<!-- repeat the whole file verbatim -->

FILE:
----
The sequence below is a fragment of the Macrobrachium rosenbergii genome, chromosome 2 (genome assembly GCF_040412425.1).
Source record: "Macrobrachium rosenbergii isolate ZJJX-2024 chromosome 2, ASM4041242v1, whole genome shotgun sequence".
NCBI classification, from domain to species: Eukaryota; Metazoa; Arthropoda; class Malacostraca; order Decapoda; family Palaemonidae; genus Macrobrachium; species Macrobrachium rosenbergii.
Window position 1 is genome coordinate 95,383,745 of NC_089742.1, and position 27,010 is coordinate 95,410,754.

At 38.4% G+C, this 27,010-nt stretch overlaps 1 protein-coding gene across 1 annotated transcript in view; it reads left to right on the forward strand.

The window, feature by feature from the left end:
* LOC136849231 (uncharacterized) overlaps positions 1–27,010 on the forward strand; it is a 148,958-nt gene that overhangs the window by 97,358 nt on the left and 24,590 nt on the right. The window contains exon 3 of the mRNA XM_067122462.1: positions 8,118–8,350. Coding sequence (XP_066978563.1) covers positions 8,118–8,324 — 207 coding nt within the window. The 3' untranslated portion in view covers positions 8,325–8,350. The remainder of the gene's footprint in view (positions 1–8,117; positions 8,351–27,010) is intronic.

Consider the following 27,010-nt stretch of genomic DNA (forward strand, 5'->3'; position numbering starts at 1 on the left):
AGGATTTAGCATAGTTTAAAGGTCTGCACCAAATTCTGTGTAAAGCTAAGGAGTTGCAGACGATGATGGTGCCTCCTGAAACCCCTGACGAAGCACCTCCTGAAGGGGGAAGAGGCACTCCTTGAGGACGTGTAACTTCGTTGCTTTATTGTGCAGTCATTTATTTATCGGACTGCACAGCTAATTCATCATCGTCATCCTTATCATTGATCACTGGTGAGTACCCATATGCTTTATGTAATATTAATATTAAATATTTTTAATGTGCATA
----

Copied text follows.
The sequence below is a fragment of the Macrobrachium rosenbergii genome, chromosome 2 (genome assembly GCF_040412425.1).
Source record: "Macrobrachium rosenbergii isolate ZJJX-2024 chromosome 2, ASM4041242v1, whole genome shotgun sequence".
NCBI classification, from domain to species: Eukaryota; Metazoa; Arthropoda; class Malacostraca; order Decapoda; family Palaemonidae; genus Macrobrachium; species Macrobrachium rosenbergii.
Window position 1 is genome coordinate 95,383,745 of NC_089742.1, and position 27,010 is coordinate 95,410,754.

At 38.4% G+C, this 27,010-nt stretch overlaps 1 protein-coding gene across 1 annotated transcript in view; it reads left to right on the forward strand.

The window, feature by feature from the left end:
* LOC136849231 (uncharacterized) overlaps positions 1–27,010 on the forward strand; it is a 148,958-nt gene that overhangs the window by 97,358 nt on the left and 24,590 nt on the right. The window contains exon 3 of the mRNA XM_067122462.1: positions 8,118–8,350. Coding sequence (XP_066978563.1) covers positions 8,118–8,324 — 207 coding nt within the window. The 3' untranslated portion in view covers positions 8,325–8,350. The remainder of the gene's footprint in view (positions 1–8,117; positions 8,351–27,010) is intronic.

Consider the following 27,010-nt stretch of genomic DNA (forward strand, 5'->3'; position numbering starts at 1 on the left):
AGGATTTAGCATAGTTTAAAGGTCTGCACCAAATTCTGTGTAAAGCTAAGGAGTTGCAGACGATGATGGTGCCTCCTGAAACCCCTGACGAAGCACCTCCTGAAGGGGGAAGAGGCACTCCTTGAGGACGTGTAACTTCGTTGCTTTATTGTGCAGTCATTTATTTATCGGACTGCACAGCTAATTCATCATCGTCATCCTTATCATTGATCACTGGTGAGTACCCATATGCTTTATGTAATATTAATATTAAATATTTTTAATGTGCATA